Stay or Go: Andrei Kirilenko

Andrei Kirilenko
Andrei Kirilenko
Andrei Kirilenko (AP)

In this series, we at The Brooklyn Game examine the players on this Nets roster that have a decision to make — and what the Nets can do. Today’s look is at Andrei Kirilenko.

What the Nets can offer Andrei Kirilenko:

The steal of the 2013 NBA offseason (at the time), the Nets used their taxpayer mid-level exception last July to nab former NBA All-Star Andrei Kirilenko. The deal was worth $6.5 million over two years, with the second year ($3.3 million) being a player option.

In June of 2013, the Russian-born Kirilenko opted out of the second year of his two-year, $20 million deal with the Minnesota Timberwolves. If you think that Kirilenko taking a $7 million pay cut was too good to be true, you’re not alone, as accusations of an under-the- table deal from Nets owner and Kirilenko countrymate Mikhail Prokhorov littered the NBA rumor mill. The rumblings led to an official NBA investigation, in which the league found nothing untoward about the Nets deal with Kirilenko. Sorry, James Dolan.

So where does that leave us? Kirilenko has until June 29th to opt into the second year of his contract, which would earn him $3.3 million for the 2014-15 season. This may come as a shock if you just learned what a basketball is or that Brooklyn is a borough of New York City, but the Nets are over the salary cap. So if Kirilenko opts out, the Nets can only offer the amount ($3.3 mil) that he already turned down.

Why Andrei Kirilenko will stay:

Kirilenko was obviously motivated to come to Brooklyn, as he turned down $7 million (have I mentioned that?), or roughly the entire salary for Marcin Gortat in 2013-14. ranted, a large part of the reason he came to Brooklyn was to chase a title, which seems like a bit of a pipe dream heading into next season, at least at this point.

But championship ambitions aside, the three-time All-NBA Defensive team forward does not enter the free agent market from a position of strength. Hampered by injuries throughout 2013-14, the 32-year-old logged a career low in games played (45), minutes per game (19) and virtually every statistical category thereafter. He also told The Brooklyn Game back in February that he viewed his contract as a two-year deal, not a player option.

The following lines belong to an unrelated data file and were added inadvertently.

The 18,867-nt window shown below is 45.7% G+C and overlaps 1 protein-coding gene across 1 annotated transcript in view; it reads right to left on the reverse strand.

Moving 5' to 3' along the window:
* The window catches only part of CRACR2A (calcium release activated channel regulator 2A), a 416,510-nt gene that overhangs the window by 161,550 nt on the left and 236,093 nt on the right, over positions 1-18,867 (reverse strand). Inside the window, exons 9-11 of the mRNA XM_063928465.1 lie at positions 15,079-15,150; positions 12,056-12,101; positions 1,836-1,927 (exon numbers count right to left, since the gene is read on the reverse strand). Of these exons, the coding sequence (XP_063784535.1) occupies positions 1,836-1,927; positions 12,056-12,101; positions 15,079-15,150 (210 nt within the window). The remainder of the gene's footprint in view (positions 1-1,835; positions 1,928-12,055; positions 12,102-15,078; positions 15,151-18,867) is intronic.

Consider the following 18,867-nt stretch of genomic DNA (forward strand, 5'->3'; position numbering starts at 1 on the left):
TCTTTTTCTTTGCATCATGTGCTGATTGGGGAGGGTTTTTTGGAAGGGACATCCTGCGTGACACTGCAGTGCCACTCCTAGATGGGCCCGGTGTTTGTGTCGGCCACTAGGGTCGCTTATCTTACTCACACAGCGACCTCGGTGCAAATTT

Of lesser concern, Kirilenko is planning to open a Hooters restaurant franchise in Moscow, the first of its kind in Russia. If he has entrepreneurial ambitions in his homeland, what better ally to keep than Prokhorov, the Nets owner/Russian billionaire playboy oligarch?

Speaking of playboys, NYC is not a bad place for Kirilenko to, ahem, consider his yearly “pass” granted by his wife.

Why Andrei Kirilenko will go:

Kirilenko was all about championships when he came to Brooklyn. He wouldn’t likely make more money than with the Nets, but if a championship is the be-all-end-all for him at this point, it’s conceivable that there’s mini-mid-level deal with his name on it from a more legitimate contender.

Kirilenko may not be bargaining from a position of financial strength, but we are talking about a guy who as recently as 2012 signed a deal for $10 million. Injuries aside, he also didn’t exactly have a clear-cut role in Jason Kidd’s rotation. The Russian army knife received two DNP-CD’s (did not play-coach’s decision) in 12 playoff games. If he does his due diligence in free agency and can find another team where he makes more money and has a better role, he might take it.


This may be wishful thinking as I am a fan of the winged wingman, but I think Kirilenko stays.

Considering his injuries and his initial desire to come to Brooklyn, I think Jason Kidd, Billy King and Prokhorov can sell him on Brooklyn for one more year. Kidd didn’t play Kirilenko in game 2 against Miami, but he played him in 15+ minutes of the last three games of the series. He can still be a useful piece if healthy.